Tomás was a real warrior in Kerry's defensive trenches

Alan Aherne - Book review

Published 17/11/2015 | 00:00

The book, The White Heat
The book, The White Heat

No other family I can think of from the G.A.A. world has been the subject of so many books as the O Sé clan from Ard an Bhóthair in west Kerry.

I have read two publications on the late Páidí, a real character who passed away all too soon after a distinguished career as a player and manager.

Darragh is the second eldest son of Páidí's late brother, Micheál. One of the best midfielders the county ever produced, he penned an autobiography some years ago, and now it's the turn of his brother, Tomás, who won five All-Irelands in an honours-laden Senior career spanning from 1997 to 2013.

Indeed, supporters of Kerry owe a debt of gratitude to the O Sé men for all they achieved while sporting the green and gold. Marc, the youngest, is nearing the end of his days now also, while many contend that the least-known of the four brothers, Fergal, had the potential to be the best but his career was cut short through injury.

Tomás has written his autobiography, 'The White Heat', in collaboration with Michael Moynihan of the 'Irish Examiner'.

Since his retirement he has forged a media career with a regular slot as a 'Sunday Game' analyst as well as a column with the 'Irish Independent' during the championship.

It's a complete turnaround, because O Sé acknowledges that he never liked being approached by journalists in the lead-up to games during his days with Kerry.

There was a spell towards the end of his career, particularly in 2012, when this gifted wing-back was rarely out of trouble on the field as the red mist descended more than once.

O Sé is candid when he reveals that his personal life was in turmoil at the time. His marriage had broken up, while some dabbling in the property world during the boom times had also backfired along with so many others.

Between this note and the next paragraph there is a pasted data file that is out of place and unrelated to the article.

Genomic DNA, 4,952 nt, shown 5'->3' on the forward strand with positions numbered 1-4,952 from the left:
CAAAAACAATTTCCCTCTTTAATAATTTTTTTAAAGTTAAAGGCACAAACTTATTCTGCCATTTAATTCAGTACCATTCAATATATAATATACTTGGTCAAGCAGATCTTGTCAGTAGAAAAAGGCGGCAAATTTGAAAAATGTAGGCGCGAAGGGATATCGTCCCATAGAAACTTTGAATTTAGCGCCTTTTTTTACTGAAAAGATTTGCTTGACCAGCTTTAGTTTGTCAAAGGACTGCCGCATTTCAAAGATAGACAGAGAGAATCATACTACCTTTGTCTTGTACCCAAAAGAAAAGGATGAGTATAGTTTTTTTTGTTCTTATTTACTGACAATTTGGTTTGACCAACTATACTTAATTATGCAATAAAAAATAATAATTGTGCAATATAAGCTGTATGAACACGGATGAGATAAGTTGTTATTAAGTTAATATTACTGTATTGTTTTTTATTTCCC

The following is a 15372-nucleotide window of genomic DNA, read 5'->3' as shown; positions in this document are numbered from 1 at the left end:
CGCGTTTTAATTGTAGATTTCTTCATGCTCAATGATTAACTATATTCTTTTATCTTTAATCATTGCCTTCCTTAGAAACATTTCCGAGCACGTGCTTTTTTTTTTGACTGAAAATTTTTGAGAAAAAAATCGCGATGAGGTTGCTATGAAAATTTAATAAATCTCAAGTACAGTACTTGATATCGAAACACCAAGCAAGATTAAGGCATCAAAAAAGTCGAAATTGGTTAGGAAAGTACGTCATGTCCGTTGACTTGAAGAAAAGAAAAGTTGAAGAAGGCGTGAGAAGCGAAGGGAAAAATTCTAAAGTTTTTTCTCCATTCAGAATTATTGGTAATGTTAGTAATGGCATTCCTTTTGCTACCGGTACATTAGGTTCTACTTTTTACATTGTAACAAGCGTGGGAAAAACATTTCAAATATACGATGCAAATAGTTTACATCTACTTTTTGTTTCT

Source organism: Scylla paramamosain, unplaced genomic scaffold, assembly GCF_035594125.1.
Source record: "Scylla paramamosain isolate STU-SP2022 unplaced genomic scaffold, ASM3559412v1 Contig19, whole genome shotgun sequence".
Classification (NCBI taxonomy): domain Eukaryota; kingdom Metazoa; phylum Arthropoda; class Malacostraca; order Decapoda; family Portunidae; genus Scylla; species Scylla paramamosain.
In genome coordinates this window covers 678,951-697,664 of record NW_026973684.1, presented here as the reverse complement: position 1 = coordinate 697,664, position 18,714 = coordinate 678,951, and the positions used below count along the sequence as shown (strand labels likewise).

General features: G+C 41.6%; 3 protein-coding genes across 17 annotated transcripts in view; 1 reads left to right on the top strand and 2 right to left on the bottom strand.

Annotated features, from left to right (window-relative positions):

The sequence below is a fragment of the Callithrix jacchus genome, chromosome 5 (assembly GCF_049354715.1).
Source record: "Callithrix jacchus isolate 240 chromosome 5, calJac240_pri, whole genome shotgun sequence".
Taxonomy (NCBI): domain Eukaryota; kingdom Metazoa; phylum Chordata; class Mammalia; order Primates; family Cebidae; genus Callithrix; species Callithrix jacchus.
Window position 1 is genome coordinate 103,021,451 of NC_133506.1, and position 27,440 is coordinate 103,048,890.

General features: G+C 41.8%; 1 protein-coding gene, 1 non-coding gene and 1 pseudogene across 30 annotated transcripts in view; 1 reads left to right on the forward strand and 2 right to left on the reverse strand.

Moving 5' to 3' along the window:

Bearing that in mind, he makes the point that supporters never consider the trials and tribulations players may be going through off the field.

He's correct of course, and therein lies a salutary reminder for all lovers of sport; when was the last time you started to give out about a player but bit your tongue and wondered if perhaps all wasn't well in his or her personal life? It's something all of us should consider a lot more, that's for sure.

It's interesting to read that O Sé regarded every single training session with Kerry as a test. He reasoned that he was coming up against players of the calibre of the Gooch, Declan O'Sullivan and Kieran Donaghy in drills and backs and forwards games, so what could possibly prepare him any better for big games? Perhaps that's one of the key differences between the successful teams and the also-rans who are missing that type of incentive and motivation.

O Sé also notes the complete lack of egos within the Kerry dressing-room during his playing years. He lined out with some formidable characters, but none of them felt they were better than the rest. Could the same be said about some of the under-achieving teams? I doubt it very much.

Of course, the O Sé's reputation for roguery is legendary, and this book is full of funny tales. Even the ones which first saw the light of day in the books on Páidí and Darragh still prompt a chuckle.

Messers and proud of it off the field to a man, but serious competitors inside the white lines. Families leaving such a lasting impression on a county are possibly part of a dying breed.

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